Vitamin D is often called the “sunshine vitamin” because of our skin’s natural ability to produce the vitamin with exposure to ultraviolet rays. However, in Canada and other northern climates, research states that sun exposure may be insufficient to produce adequate levels of vitamin D. As a result, much attention from the research community and dieticians has recently been paid to the topic of vitamin D maintenance and supplementation.
Vitamin D is best known for its role in building and maintaining bone density by helping the body absorb calcium and phosphorous. However, the vitamin has in recent years been in the spotlight for its additional purported protective effects that certain studies have shown against some cancers, cardiovascular disease and high blood pressure, type 2 diabetes, and multiple sclerosis. Further research is required to confirm these possible protective effects and to determine the dose at which the effects are achieved. A large randomized, controlled trial (the VITAL study) investigating whether a 2000 IU/day supplement is protective against heart disease, stroke and cancer is underway in the U.S. The study includes 25 875 men and women, with results due in late 2017.
Currently, Health Canada’s published Recommended Daily Allowance (RDA) of vitamin D states children over the age of 1 year and adults up to the age of 70 years include 600 IU/day of vitamin D in their diets. Those under the age of 1 year require only 400 IU/day and those over the age of 70 years require 800 IU/day.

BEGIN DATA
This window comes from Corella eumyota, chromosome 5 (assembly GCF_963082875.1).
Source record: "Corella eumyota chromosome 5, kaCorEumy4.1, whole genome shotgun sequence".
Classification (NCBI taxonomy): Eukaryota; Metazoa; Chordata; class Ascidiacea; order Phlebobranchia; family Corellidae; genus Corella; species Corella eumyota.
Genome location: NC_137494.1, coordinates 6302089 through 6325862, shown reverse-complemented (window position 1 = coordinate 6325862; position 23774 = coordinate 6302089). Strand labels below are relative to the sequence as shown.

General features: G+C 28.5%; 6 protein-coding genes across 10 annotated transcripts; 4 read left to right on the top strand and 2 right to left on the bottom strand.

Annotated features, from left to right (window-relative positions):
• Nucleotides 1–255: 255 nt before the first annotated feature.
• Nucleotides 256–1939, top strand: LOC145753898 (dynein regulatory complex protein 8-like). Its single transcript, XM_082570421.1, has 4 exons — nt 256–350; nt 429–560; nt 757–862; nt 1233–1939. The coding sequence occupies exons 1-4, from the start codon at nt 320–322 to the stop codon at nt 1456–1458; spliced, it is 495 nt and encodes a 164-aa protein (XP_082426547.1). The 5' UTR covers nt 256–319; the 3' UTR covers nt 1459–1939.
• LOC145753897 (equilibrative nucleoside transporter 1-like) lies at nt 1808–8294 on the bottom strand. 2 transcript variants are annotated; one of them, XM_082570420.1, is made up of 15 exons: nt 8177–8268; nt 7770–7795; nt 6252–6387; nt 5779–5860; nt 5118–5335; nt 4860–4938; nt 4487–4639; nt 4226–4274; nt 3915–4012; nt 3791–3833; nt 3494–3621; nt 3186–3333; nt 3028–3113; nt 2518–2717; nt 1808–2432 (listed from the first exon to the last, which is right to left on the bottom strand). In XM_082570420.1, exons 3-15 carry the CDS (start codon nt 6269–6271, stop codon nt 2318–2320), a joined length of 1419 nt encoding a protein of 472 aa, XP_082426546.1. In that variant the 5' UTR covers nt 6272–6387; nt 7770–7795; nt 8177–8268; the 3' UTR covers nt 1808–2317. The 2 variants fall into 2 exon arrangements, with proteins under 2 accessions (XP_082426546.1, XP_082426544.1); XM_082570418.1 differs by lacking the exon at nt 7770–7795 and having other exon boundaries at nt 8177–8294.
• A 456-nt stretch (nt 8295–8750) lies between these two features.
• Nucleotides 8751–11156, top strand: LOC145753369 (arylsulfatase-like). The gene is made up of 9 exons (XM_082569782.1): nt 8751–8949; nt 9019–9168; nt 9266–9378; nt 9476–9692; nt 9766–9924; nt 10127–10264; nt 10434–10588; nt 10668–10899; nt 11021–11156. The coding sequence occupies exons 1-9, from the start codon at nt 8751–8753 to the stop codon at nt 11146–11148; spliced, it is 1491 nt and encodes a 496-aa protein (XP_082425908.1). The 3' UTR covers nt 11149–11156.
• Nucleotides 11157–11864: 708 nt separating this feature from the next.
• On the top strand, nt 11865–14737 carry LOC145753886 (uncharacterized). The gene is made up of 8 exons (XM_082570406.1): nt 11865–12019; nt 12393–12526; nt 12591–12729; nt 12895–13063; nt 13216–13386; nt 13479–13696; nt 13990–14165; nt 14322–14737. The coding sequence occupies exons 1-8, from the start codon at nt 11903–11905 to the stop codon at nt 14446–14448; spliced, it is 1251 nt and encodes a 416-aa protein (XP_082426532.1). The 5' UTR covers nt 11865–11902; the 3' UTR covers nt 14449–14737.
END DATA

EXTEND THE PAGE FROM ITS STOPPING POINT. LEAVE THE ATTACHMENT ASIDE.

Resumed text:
Dieticians of Canada state that most people can adequately obtain the current RDAs for vitamin D through food sources, alone, and may not require supplementation. Food sources of vitamin D include egg yolks and fatty fish such as salmon, mackerel, sardines and tuna. Cow’s milk products and baby formulas are often fortified with vitamin D, as are some soy beverages, juices, and some commercially packaged foods.
If you are concerned that you may required more vitamin D than you lifestyle provides, ask your medical doctor, naturopath, or pharmacist whether you would benefit from vitamin D supplementation.